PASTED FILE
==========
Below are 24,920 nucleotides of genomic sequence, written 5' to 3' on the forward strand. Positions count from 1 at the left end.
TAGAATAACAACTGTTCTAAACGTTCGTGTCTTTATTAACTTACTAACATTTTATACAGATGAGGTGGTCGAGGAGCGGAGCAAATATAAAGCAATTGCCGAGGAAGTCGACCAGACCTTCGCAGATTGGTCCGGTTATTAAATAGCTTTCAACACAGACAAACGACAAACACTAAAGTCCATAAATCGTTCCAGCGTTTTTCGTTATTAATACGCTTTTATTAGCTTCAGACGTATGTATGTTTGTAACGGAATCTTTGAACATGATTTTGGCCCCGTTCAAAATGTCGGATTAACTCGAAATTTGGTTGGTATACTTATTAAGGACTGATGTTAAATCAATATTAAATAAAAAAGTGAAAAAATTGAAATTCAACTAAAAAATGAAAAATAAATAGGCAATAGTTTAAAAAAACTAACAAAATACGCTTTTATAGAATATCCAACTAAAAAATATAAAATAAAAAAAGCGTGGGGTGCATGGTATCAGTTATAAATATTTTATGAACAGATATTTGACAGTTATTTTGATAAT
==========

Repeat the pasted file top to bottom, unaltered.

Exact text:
Below are 24,920 nucleotides of genomic sequence, written 5' to 3' on the forward strand. Positions count from 1 at the left end.
TAGAATAACAACTGTTCTAAACGTTCGTGTCTTTATTAACTTACTAACATTTTATACAGATGAGGTGGTCGAGGAGCGGAGCAAATATAAAGCAATTGCCGAGGAAGTCGACCAGACCTTCGCAGATTGGTCCGGTTATTAAATAGCTTTCAACACAGACAAACGACAAACACTAAAGTCCATAAATCGTTCCAGCGTTTTTCGTTATTAATACGCTTTTATTAGCTTCAGACGTATGTATGTTTGTAACGGAATCTTTGAACATGATTTTGGCCCCGTTCAAAATGTCGGATTAACTCGAAATTTGGTTGGTATACTTATTAAGGACTGATGTTAAATCAATATTAAATAAAAAAGTGAAAAAATTGAAATTCAACTAAAAAATGAAAAATAAATAGGCAATAGTTTAAAAAAACTAACAAAATACGCTTTTATAGAATATCCAACTAAAAAATATAAAATAAAAAAAGCGTGGGGTGCATGGTATCAGTTATAAATATTTTATGAACAGATATTTGACAGTTATTTTGATAAT